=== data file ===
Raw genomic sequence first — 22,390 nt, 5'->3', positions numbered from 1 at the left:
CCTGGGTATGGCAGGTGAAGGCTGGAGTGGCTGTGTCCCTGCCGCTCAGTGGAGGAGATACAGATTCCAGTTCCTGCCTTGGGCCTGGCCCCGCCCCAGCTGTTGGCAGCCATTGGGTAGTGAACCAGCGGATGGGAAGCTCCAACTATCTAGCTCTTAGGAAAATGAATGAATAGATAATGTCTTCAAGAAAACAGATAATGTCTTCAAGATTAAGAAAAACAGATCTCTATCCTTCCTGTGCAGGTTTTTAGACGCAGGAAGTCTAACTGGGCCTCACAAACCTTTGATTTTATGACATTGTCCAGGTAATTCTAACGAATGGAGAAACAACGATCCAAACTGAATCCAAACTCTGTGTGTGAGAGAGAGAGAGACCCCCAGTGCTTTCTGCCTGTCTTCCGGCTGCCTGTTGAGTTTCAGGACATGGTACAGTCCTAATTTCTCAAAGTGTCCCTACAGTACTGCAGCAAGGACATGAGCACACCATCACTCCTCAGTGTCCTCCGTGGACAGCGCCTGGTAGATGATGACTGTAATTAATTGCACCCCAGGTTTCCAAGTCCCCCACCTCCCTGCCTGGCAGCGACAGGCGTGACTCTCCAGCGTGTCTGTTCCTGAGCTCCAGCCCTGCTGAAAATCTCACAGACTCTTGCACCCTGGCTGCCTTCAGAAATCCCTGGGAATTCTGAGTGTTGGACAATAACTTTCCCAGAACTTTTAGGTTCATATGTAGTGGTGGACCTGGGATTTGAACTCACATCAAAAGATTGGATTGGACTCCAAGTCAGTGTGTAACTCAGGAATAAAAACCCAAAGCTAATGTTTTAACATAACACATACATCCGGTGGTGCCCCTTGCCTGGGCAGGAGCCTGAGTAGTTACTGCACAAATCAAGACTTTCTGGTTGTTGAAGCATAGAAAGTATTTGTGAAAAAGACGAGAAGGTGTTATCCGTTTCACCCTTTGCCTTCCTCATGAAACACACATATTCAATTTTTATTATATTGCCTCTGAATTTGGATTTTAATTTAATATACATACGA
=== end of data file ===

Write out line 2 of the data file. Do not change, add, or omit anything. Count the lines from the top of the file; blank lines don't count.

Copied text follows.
CCTGGGTATGGCAGGTGAAGGCTGGAGTGGCTGTGTCCCTGCCGCTCAGTGGAGGAGATACAGATTCCAGTTCCTGCCTTGGGCCTGGCCCCGCCCCAGCTGTTGGCAGCCATTGGGTAGTGAACCAGCGGATGGGAAGCTCCAACTATCTAGCTCTTAGGAAAATGAATGAATAGATAATGTCTTCAAGAAAACAGATAATGTCTTCAAGATTAAGAAAAACAGATCTCTATCCTTCCTGTGCAGGTTTTTAGACGCAGGAAGTCTAACTGGGCCTCACAAACCTTTGATTTTATGACATTGTCCAGGTAATTCTAACGAATGGAGAAACAACGATCCAAACTGAATCCAAACTCTGTGTGTGAGAGAGAGAGAGACCCCCAGTGCTTTCTGCCTGTCTTCCGGCTGCCTGTTGAGTTTCAGGACATGGTACAGTCCTAATTTCTCAAAGTGTCCCTACAGTACTGCAGCAAGGACATGAGCACACCATCACTCCTCAGTGTCCTCCGTGGACAGCGCCTGGTAGATGATGACTGTAATTAATTGCACCCCAGGTTTCCAAGTCCCCCACCTCCCTGCCTGGCAGCGACAGGCGTGACTCTCCAGCGTGTCTGTTCCTGAGCTCCAGCCCTGCTGAAAATCTCACAGACTCTTGCACCCTGGCTGCCTTCAGAAATCCCTGGGAATTCTGAGTGTTGGACAATAACTTTCCCAGAACTTTTAGGTTCATATGTAGTGGTGGACCTGGGATTTGAACTCACATCAAAAGATTGGATTGGACTCCAAGTCAGTGTGTAACTCAGGAATAAAAACCCAAAGCTAATGTTTTAACATAACACATACATCCGGTGGTGCCCCTTGCCTGGGCAGGAGCCTGAGTAGTTACTGCACAAATCAAGACTTTCTGGTTGTTGAAGCATAGAAAGTATTTGTGAAAAAGACGAGAAGGTGTTATCCGTTTCACCCTTTGCCTTCCTCATGAAACACACATATTCAATTTTTATTATATTGCCTCTGAATTTGGATTTTAATTTAATATACATACGA